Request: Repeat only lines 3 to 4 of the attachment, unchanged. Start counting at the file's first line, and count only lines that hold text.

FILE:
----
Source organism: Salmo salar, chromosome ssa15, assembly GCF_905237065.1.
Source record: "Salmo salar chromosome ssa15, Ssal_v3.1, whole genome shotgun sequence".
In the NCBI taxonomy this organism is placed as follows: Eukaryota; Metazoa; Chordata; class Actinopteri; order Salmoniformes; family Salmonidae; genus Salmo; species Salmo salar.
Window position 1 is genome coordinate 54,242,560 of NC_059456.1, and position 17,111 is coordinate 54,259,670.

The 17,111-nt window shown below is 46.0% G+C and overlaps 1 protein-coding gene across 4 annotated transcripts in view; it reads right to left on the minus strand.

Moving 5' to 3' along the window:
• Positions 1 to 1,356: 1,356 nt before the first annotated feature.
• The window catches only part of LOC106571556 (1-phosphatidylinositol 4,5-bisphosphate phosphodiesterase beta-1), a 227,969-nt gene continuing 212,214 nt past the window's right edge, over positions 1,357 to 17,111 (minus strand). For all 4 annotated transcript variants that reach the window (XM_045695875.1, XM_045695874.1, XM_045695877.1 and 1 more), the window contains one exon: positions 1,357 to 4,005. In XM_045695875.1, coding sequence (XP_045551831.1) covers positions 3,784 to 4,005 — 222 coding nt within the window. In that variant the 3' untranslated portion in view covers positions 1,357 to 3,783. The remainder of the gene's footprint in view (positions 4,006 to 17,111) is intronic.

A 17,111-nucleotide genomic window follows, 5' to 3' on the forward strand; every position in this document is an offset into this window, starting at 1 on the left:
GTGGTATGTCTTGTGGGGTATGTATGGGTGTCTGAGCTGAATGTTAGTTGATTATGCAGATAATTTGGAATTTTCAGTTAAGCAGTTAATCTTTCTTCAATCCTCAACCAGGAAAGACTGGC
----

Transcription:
In the NCBI taxonomy this organism is placed as follows: Eukaryota; Metazoa; Chordata; class Actinopteri; order Salmoniformes; family Salmonidae; genus Salmo; species Salmo salar.
Window position 1 is genome coordinate 54,242,560 of NC_059456.1, and position 17,111 is coordinate 54,259,670.